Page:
I was desperate, because I didn’t know. I could imagine all sorts of shots, but none of it I thought was good enough. Whatever I would do, something essential was going to get lost. Like I was shooting through some invisible wall. I couldn’t find a way to go through that wall. Pina knew about the invisible wall, because she was involved in a couple TV productions of her pieces and they disenchanted her. The pressure was on.
I looked at every dance film in history because I thought somebody found the solution. And I realized there has always been a problem between dance and film. I mean there are a lot of fantastic dance films, but they always had a plot and a great story. In order for “Pina” to work, I didn’t want to have to wrap a story around it. I wanted to film the essence of the work. For 20 years we met every year, quite often during the year. Each time we met, her question was “Do you know now? Are we ready?”
Pina was so sure there was an appropriate way. I finally found it in a place I’d never looked, a new technology. No one I had ever talked to about dance had ever mentioned the possibility of shooting in 3D. There were a few years of 3D frenzy in the '50s and '60s and then it had shown up in the late '80s, but it was useless.
Only when I saw this the 3D concert film from U2, I realized that finally there was a tool that would enable me to break that wall and take me into the very realm of dance. That was the eureka moment. I called Pina from the theater and said, "I’m ready to do the movie now. Get ready."
In the summer of 2007 we started to really plan with pre-production and write a concept for what we would do together.
When you called her after 20 years saying you were finally ready to do the movie, in 3D, how did she react?
She had never seen any 3D, and actually when we started prep it, I was happy that she didn’t know anything. I just felt that the possibility that was the inbuilt affinity between 3D and dance; I knew it was going to work. But I couldn’t prove it to anybody. But my enthusiasm worked.
We planned to shoot for about half a year. Shoot rehearsal and then shoot the company and Pina on a journey to South America as well as South East Asia. It was sort of a road movie, but the backbone was always going to be these four pieces. Those we selected in 2007.
And then eventually I had to show Pina what it would look like. We were loading the trucks in June of 2009, to have one last conclusive test with the dancers on stage. The trucks were being loaded. I was sitting in the office in Berlin to discuss the details of the shoot and that’s when the call came in that Pina has died overnight.
And that of course was the end of the entire thing. It was so much a common project, so much that something that was centered around Pina that I pulled the plug. Half an hour later I called everyone saying, “We’re not making the movie anymore. I mean Pina is dead, what’s the point."
The film was finished, as far I was concerned. I couldn’t make it anymore.
The dancers performed the night they heard. They went on stage and they played because they knew Pina would have expected that of them. Eventually they decided to continue to as a company. That was the turning point, in September of 2009; we started to rehearse these four pieces. At that moment I understood that making the film was the right decision.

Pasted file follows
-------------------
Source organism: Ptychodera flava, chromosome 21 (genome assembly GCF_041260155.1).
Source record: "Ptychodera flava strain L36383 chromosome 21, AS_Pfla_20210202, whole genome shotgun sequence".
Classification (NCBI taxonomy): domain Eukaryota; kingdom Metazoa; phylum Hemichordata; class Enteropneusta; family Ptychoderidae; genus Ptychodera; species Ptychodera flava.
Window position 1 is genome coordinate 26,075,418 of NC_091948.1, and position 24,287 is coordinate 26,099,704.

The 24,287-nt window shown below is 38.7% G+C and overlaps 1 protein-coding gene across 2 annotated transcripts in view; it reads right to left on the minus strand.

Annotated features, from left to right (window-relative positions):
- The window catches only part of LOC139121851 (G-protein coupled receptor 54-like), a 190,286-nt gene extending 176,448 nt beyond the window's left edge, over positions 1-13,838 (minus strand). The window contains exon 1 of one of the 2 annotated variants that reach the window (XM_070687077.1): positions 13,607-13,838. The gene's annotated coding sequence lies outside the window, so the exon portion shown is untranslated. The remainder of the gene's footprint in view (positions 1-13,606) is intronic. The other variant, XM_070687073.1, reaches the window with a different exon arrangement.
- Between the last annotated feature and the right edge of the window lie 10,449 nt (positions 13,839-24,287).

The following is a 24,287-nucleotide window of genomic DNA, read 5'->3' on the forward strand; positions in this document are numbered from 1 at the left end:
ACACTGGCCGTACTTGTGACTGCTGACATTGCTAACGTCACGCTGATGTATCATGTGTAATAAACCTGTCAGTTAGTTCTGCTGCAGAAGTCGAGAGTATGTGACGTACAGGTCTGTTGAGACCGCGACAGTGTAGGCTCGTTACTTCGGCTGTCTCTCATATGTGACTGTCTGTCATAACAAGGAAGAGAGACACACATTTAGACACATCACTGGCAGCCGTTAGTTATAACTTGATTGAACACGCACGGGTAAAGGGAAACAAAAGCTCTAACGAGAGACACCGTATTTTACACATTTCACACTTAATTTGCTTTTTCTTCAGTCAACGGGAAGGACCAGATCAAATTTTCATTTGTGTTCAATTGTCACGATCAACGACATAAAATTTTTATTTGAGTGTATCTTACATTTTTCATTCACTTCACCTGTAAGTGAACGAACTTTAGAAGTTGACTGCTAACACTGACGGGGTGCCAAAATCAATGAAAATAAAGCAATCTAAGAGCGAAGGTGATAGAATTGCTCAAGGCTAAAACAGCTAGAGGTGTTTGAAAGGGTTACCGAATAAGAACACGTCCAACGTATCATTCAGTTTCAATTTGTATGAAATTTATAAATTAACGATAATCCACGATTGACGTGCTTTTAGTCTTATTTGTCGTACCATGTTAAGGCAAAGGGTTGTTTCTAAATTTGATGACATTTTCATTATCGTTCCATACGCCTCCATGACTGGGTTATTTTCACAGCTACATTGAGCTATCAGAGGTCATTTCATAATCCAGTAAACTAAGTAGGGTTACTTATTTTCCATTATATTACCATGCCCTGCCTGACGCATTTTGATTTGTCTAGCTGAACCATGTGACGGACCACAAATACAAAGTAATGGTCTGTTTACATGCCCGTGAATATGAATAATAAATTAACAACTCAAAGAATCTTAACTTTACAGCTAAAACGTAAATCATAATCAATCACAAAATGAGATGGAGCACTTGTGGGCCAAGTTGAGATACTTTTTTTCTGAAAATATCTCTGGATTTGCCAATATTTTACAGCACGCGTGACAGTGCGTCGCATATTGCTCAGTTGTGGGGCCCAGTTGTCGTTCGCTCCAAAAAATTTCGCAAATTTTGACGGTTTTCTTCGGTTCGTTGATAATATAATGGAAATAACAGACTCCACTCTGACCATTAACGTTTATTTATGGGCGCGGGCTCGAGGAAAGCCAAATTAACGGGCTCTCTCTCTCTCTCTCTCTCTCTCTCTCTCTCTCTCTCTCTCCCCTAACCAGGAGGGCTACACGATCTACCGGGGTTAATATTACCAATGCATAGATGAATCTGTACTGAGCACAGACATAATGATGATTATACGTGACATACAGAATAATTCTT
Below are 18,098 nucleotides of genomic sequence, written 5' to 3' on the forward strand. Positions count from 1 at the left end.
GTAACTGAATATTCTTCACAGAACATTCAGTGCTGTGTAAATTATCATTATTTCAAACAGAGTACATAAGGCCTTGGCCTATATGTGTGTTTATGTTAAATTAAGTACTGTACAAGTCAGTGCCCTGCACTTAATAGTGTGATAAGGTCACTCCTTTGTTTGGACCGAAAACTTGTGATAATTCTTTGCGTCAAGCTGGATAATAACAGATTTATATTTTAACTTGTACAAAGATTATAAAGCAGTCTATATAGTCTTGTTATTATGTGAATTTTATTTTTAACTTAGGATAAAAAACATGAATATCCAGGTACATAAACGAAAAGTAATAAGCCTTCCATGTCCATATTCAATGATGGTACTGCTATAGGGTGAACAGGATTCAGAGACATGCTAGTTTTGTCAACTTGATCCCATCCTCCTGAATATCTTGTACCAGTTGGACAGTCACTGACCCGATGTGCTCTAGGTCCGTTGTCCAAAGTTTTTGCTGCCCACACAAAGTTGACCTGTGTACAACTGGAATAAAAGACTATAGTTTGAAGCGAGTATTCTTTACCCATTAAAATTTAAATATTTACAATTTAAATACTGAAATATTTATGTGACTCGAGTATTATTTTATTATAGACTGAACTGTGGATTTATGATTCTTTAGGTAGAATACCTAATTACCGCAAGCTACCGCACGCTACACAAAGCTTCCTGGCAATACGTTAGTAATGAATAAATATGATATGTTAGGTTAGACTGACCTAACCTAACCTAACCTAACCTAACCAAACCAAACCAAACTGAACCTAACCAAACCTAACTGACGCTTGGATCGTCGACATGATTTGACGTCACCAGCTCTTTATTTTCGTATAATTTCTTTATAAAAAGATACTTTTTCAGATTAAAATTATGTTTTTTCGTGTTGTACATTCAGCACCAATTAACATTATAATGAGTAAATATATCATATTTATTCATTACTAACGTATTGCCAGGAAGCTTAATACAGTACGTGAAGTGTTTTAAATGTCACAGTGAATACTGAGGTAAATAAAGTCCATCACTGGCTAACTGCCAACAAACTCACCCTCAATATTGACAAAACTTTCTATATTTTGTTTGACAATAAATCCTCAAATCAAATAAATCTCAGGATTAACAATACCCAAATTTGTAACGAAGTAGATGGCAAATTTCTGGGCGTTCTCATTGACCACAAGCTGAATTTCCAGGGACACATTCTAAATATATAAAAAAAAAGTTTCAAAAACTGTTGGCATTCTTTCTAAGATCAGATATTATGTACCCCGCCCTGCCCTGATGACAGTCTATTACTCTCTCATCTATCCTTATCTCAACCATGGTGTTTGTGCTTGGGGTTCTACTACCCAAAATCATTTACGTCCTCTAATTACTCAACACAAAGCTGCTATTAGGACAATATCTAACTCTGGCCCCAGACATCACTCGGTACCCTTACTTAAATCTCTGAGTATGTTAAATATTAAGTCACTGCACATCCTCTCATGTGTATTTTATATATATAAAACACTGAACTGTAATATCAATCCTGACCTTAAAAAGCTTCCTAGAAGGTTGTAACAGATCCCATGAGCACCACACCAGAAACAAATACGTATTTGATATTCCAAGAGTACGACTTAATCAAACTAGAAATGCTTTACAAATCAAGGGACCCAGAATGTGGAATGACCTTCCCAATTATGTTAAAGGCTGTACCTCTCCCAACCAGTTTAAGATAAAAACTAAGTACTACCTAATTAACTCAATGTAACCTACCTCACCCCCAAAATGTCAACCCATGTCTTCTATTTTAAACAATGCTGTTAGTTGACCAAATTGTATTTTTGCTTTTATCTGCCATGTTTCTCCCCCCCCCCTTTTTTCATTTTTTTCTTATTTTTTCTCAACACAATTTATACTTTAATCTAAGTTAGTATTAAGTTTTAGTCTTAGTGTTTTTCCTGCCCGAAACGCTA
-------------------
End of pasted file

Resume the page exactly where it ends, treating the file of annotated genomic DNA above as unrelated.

How did the film mutate after the passing of Pina, compared to what you two initially planned to make?
It would have been an entirely different film. There was a big concept and there were these journeys. Pina would have allowed us to shoot the next day after each public performance when she did corrections, which was 4 to 5 hours of going through each performance and discussing each tiny little flaw.
Pina was never a perfectionist. Pina was a perfectionist in a different way. Her perfection was honesty. She wanted each dancer to be completely himself or herself. She didn’t want them to play any parts. The pieces, they develop them together. So Pina always sensed if someone was starting to fake it. That was an amazing process to see. To see them do it, not fake it.
We would have traveled with her on two big tours, so that was going to be the film. That film is of course obsolete. I realized I could still make a film about her eyes, by asking her dancers about her eyes, which they had on them for 30 years. Applying Pina’s own method, they would answer with dance and not with words. That slowly became the film that we made together.
In filming the dance sequences, how did you gauge a dancer's truthfulness and bring out that honesty that Pina seeked in their work?
It was in a way the biggest part of my job: To make sure that they weren’t being impressed by the cameras. There’s a great temptation to play in the presence of the camera. It was amazing how little they succumbed to it.
For each of the performances, I had one or two of the dancers watch it with me. I needed a more experienced look next to mine, because there were things and details that I just couldn’t see. I mean I learned a lot in the time we spent together, but I’m not a choreographer.
The entire work was built on trust between Pina and the dancers.